Thursday, 28 August 2008

'Knowledge management' again

In a Google group related to content management I saw a post today about KM. Someone had been tasked with setting up a KM system but didn't know how to go about it. This prompted me to comment along the following lines.

It's possible to argue endlessly about what 'knowledge
management' means. I think what most organisations want (or should
want) is an information management system which includes not only
formal-ish documents like reports, but conversations. The latter is
where blogs come in. Old-style KM tried to make people enter
'knowledge' into separate systems - they didn't want to and didn't
have the time. A better approach is to have them write in blogs,
discussion groups and wikis as part of their work, so that the
information is captured and is accessible to all. This is in stark
contrast to information that resides on shared drives and email. You
can give it structure through tagging, enabling the creation of a
folksonomy. This is an ad hoc taxonomy, less controlled (and a bit
more hit-and-miss) but still useful and better than free-text
searching alone. Pop in an RSS feed and people can subscribe to the
subject areas or authors they are interested in. The hard bit is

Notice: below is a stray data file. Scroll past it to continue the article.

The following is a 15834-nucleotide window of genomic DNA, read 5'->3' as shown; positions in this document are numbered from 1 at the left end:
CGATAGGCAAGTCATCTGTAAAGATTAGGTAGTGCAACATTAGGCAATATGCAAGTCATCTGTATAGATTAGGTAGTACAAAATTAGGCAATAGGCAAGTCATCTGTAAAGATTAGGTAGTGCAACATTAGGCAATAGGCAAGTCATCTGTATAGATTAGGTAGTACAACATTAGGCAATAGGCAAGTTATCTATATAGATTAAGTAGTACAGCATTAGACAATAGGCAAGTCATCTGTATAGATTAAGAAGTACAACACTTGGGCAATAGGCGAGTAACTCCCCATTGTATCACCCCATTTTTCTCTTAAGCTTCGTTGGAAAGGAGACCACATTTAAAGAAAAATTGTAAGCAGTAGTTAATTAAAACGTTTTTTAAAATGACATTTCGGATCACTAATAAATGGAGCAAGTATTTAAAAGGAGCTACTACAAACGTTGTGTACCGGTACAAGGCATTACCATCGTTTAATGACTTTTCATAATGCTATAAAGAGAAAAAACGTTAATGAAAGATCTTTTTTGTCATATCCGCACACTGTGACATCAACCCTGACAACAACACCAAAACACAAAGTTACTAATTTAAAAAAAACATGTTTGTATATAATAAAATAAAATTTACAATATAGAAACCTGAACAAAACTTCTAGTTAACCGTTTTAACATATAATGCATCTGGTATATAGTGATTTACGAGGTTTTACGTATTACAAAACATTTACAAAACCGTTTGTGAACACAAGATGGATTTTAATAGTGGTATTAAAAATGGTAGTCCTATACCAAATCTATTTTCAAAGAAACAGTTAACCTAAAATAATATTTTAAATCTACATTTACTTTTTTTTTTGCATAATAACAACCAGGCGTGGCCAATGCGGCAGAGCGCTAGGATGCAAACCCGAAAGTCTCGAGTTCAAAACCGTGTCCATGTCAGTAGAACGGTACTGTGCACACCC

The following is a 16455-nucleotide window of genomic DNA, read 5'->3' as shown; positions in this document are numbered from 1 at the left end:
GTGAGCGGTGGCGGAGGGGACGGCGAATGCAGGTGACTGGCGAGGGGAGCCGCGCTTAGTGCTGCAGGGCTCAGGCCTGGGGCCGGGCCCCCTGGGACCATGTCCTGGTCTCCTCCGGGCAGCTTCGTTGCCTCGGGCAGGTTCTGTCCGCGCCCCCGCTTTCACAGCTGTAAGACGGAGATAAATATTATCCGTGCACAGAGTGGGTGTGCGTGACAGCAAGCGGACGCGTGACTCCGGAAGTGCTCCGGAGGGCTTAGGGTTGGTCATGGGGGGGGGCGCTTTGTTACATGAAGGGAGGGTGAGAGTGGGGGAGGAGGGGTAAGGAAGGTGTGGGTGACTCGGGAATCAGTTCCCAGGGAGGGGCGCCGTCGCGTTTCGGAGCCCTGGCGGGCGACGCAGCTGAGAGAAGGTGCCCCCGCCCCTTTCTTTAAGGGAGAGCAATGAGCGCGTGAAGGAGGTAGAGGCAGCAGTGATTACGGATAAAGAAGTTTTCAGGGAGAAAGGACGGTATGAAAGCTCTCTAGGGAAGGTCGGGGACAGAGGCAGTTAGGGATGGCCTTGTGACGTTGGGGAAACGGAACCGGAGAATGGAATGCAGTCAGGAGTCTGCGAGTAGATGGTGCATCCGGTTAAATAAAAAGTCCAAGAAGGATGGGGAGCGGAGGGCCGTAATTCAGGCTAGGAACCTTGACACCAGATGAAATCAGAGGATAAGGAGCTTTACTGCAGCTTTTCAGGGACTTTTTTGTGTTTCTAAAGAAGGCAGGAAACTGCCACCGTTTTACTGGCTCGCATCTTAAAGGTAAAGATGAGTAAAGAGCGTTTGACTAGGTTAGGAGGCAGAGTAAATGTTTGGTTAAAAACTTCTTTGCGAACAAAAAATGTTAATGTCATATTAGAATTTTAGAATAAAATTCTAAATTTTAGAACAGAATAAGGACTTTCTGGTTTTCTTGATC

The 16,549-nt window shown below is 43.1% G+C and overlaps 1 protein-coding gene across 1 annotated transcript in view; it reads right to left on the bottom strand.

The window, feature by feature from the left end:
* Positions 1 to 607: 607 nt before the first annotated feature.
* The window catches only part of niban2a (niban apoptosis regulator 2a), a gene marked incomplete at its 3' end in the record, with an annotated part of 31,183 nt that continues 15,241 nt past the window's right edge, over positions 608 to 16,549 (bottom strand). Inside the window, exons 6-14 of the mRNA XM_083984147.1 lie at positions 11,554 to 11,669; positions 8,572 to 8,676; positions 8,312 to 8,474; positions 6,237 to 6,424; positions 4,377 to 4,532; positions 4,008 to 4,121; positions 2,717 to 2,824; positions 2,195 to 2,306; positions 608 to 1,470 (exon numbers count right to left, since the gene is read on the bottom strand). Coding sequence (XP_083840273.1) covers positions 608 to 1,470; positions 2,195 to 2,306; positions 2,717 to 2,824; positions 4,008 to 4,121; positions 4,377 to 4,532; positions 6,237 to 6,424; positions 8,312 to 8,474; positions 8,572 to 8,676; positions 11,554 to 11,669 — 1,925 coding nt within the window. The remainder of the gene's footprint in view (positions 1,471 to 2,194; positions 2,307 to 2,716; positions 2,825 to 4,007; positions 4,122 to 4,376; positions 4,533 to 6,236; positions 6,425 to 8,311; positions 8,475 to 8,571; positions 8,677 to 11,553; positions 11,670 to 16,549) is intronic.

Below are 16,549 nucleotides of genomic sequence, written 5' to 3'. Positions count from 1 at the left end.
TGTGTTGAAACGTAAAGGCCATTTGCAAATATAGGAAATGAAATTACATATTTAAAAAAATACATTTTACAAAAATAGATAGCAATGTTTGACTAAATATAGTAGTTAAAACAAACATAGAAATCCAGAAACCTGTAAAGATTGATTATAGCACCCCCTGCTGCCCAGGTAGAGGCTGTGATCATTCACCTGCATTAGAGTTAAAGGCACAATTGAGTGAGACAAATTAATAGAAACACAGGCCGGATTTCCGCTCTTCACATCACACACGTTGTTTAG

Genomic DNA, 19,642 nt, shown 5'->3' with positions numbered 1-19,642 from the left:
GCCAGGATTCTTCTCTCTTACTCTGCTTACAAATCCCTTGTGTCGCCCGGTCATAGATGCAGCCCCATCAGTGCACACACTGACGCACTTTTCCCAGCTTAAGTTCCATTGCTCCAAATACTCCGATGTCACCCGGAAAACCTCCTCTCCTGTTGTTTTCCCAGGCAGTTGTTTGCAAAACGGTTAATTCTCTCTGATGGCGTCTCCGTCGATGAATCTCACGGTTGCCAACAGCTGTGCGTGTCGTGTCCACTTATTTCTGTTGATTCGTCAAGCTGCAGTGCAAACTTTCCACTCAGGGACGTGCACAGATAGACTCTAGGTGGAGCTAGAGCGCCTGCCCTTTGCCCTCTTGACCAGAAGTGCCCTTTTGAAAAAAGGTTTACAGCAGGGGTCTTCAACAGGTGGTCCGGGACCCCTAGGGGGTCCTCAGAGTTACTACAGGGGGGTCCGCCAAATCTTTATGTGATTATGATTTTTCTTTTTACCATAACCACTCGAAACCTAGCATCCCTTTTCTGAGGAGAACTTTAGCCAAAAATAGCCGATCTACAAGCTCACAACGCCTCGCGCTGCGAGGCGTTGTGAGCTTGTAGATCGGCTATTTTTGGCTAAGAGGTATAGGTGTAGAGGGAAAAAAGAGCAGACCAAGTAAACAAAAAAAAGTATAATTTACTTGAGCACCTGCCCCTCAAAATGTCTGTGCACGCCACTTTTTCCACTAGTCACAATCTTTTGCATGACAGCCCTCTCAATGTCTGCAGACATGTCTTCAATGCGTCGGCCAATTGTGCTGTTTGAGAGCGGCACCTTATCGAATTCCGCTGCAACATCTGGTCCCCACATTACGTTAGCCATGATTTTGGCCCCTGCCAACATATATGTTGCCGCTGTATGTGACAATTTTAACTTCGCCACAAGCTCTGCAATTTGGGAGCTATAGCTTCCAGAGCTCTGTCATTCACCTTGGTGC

weaning people off the tools they are used to - email, Word documents
and Powerpoints on shared drives. Old habits die hard.


Do you agree?

1 comment:

Ralph Poole said...

Hi Simon,
I do agree with your comment, however, documents and presentations are one way that people make their tacit knowledge explicit and usually with much more care than in an email. So, documents should be collected and made searchable making the insights visible. As you said, knowledge sharing also requires an infrastructure for conversation via blogs, discussion groups, and wikis. This type of interaction is more ad-hoc but can be extremely valuable. Tagging makes finding content more precise and therefor adds precision to search and browsing. Search engines are getting more powerful, so it is hard to hide content in shared drives and inaccessible emails. I do think that it is search the pulls all these disparate content sources together and it is the job of knowledge managers or information architects to build the frameworks which can make the content "findable".